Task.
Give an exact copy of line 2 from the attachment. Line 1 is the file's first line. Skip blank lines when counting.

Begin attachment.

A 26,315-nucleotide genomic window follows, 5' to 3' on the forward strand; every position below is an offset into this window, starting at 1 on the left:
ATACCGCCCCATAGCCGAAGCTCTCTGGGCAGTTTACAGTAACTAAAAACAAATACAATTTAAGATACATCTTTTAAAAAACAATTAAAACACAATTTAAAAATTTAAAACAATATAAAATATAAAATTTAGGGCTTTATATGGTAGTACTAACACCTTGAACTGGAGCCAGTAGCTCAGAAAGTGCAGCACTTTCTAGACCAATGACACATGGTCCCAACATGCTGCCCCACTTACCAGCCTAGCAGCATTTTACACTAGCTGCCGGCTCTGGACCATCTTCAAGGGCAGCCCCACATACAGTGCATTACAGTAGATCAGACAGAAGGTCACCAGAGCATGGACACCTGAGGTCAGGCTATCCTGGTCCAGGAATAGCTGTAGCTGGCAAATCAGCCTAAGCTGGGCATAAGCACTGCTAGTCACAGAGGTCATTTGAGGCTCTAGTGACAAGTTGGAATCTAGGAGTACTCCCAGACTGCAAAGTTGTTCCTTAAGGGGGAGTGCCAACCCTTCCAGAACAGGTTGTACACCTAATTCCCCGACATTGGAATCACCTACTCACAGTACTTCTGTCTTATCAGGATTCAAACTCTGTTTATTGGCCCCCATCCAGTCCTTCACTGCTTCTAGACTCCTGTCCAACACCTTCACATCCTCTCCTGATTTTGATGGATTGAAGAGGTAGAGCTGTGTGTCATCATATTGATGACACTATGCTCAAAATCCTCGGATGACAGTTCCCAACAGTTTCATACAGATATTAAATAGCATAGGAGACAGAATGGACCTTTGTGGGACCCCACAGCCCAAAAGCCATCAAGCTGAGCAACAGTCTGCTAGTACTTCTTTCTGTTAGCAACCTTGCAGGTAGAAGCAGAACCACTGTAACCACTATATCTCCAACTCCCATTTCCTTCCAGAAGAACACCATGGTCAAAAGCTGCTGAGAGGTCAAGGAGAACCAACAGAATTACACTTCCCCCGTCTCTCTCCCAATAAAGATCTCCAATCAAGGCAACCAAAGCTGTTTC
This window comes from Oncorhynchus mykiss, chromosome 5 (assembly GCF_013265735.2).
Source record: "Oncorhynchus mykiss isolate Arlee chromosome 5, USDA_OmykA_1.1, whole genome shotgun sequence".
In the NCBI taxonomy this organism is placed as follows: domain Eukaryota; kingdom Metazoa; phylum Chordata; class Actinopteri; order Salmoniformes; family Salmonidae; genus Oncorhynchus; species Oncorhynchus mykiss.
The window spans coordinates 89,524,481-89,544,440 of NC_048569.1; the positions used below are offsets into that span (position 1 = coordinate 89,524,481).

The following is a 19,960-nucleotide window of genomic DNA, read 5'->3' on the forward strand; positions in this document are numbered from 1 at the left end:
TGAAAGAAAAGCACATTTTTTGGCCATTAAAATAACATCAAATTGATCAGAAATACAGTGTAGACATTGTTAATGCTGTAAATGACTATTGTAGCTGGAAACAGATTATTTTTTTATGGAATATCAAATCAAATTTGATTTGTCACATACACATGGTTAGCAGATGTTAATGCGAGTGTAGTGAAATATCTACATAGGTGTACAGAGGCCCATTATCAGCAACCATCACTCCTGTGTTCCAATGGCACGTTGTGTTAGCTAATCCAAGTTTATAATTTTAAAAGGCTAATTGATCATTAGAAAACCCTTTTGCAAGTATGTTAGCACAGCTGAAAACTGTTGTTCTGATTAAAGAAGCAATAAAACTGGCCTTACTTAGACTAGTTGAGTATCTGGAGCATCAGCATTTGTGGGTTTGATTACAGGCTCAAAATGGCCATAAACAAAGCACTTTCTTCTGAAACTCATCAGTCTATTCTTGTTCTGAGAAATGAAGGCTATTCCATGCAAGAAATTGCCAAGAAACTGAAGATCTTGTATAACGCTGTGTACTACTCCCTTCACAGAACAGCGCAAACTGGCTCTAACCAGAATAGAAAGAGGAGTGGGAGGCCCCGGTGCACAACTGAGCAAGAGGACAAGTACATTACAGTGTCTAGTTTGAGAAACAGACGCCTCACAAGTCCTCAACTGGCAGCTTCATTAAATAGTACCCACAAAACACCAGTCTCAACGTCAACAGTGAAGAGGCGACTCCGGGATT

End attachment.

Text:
ATACCGCCCCATAGCCGAAGCTCTCTGGGCAGTTTACAGTAACTAAAAACAAATACAATTTAAGATACATCTTTTAAAAAACAATTAAAACACAATTTAAAAATTTAAAACAATATAAAATATAAAATTTAGGGCTTTATATGGTAGTACTAACACCTTGAACTGGAGCCAGTAGCTCAGAAAGTGCAGCACTTTCTAGACCAATGACACATGGTCCCAACATGCTGCCCCACTTACCAGCCTAGCAGCATTTTACACTAGCTGCCGGCTCTGGACCATCTTCAAGGGCAGCCCCACATACAGTGCATTACAGTAGATCAGACAGAAGGTCACCAGAGCATGGACACCTGAGGTCAGGCTATCCTGGTCCAGGAATAGCTGTAGCTGGCAAATCAGCCTAAGCTGGGCATAAGCACTGCTAGTCACAGAGGTCATTTGAGGCTCTAGTGACAAGTTGGAATCTAGGAGTACTCCCAGACTGCAAAGTTGTTCCTTAAGGGGGAGTGCCAACCCTTCCAGAACAGGTTGTACACCTAATTCCCCGACATTGGAATCACCTACTCACAGTACTTCTGTCTTATCAGGATTCAAACTCTGTTTATTGGCCCCCATCCAGTCCTTCACTGCTTCTAGACTCCTGTCCAACACCTTCACATCCTCTCCTGATTTTGATGGATTGAAGAGGTAGAGCTGTGTGTCATCATATTGATGACACTATGCTCAAAATCCTCGGATGACAGTTCCCAACAGTTTCATACAGATATTAAATAGCATAGGAGACAGAATGGACCTTTGTGGGACCCCACAGCCCAAAAGCCATCAAGCTGAGCAACAGTCTGCTAGTACTTCTTTCTGTTAGCAACCTTGCAGGTAGAAGCAGAACCACTGTAACCACTATATCTCCAACTCCCATTTCCTTCCAGAAGAACACCATGGTCAAAAGCTGCTGAGAGGTCAAGGAGAACCAACAGAATTACACTTCCCCCGTCTCTCTCCCAATAAAGATCTCCAATCAAGGCAACCAAAGCTGTTTC